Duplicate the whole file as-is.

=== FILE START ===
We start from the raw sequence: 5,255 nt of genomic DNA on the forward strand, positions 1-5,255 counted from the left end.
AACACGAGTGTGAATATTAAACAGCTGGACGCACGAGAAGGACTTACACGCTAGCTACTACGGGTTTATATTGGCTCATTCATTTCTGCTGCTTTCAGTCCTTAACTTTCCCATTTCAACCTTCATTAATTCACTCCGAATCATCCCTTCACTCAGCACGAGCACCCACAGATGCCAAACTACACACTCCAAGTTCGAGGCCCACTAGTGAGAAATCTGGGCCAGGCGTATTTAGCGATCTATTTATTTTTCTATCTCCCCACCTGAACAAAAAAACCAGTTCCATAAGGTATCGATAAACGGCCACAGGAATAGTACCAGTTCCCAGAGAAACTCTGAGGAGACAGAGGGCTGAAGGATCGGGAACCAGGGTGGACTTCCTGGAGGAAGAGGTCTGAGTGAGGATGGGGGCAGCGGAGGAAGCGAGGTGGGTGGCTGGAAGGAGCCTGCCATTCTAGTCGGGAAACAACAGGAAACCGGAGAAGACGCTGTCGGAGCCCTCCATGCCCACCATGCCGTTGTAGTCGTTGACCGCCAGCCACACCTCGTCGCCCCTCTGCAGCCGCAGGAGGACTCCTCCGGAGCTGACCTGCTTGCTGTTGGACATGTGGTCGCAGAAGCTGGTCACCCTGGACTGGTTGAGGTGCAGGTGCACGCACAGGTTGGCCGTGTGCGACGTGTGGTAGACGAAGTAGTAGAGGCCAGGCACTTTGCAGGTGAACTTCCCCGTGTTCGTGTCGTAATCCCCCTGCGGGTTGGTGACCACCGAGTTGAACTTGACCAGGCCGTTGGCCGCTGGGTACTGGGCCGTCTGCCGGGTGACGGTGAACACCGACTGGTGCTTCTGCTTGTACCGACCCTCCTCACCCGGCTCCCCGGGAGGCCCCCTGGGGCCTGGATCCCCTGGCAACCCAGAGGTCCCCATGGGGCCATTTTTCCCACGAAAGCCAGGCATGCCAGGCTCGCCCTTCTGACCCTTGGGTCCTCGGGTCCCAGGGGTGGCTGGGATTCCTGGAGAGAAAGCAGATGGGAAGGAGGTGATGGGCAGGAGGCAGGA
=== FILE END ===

We start from the raw sequence: 5,255 nt of genomic DNA on the forward strand, positions 1-5,255 counted from the left end.
AACACGAGTGTGAATATTAAACAGCTGGACGCACGAGAAGGACTTACACGCTAGCTACTACGGGTTTATATTGGCTCATTCATTTCTGCTGCTTTCAGTCCTTAACTTTCCCATTTCAACCTTCATTAATTCACTCCGAATCATCCCTTCACTCAGCACGAGCACCCACAGATGCCAAACTACACACTCCAAGTTCGAGGCCCACTAGTGAGAAATCTGGGCCAGGCGTATTTAGCGATCTATTTATTTTTCTATCTCCCCACCTGAACAAAAAAACCAGTTCCATAAGGTATCGATAAACGGCCACAGGAATAGTACCAGTTCCCAGAGAAACTCTGAGGAGACAGAGGGCTGAAGGATCGGGAACCAGGGTGGACTTCCTGGAGGAAGAGGTCTGAGTGAGGATGGGGGCAGCGGAGGAAGCGAGGTGGGTGGCTGGAAGGAGCCTGCCATTCTAGTCGGGAAACAACAGGAAACCGGAGAAGACGCTGTCGGAGCCCTCCATGCCCACCATGCCGTTGTAGTCGTTGACCGCCAGCCACACCTCGTCGCCCCTCTGCAGCCGCAGGAGGACTCCTCCGGAGCTGACCTGCTTGCTGTTGGACATGTGGTCGCAGAAGCTGGTCACCCTGGACTGGTTGAGGTGCAGGTGCACGCACAGGTTGGCCGTGTGCGACGTGTGGTAGACGAAGTAGTAGAGGCCAGGCACTTTGCAGGTGAACTTCCCCGTGTTCGTGTCGTAATCCCCCTGCGGGTTGGTGACCACCGAGTTGAACTTGACCAGGCCGTTGGCCGCTGGGTACTGGGCCGTCTGCCGGGTGACGGTGAACACCGACTGGTGCTTCTGCTTGTACCGACCCTCCTCACCCGGCTCCCCGGGAGGCCCCCTGGGGCCTGGATCCCCTGGCAACCCAGAGGTCCCCATGGGGCCATTTTTCCCACGAAAGCCAGGCATGCCAGGCTCGCCCTTCTGACCCTTGGGTCCTCGGGTCCCAGGGGTGGCTGGGATTCCTGGAGAGAAAGCAGATGGGAAGGAGGTGATGGGCAGGAGGCAGGA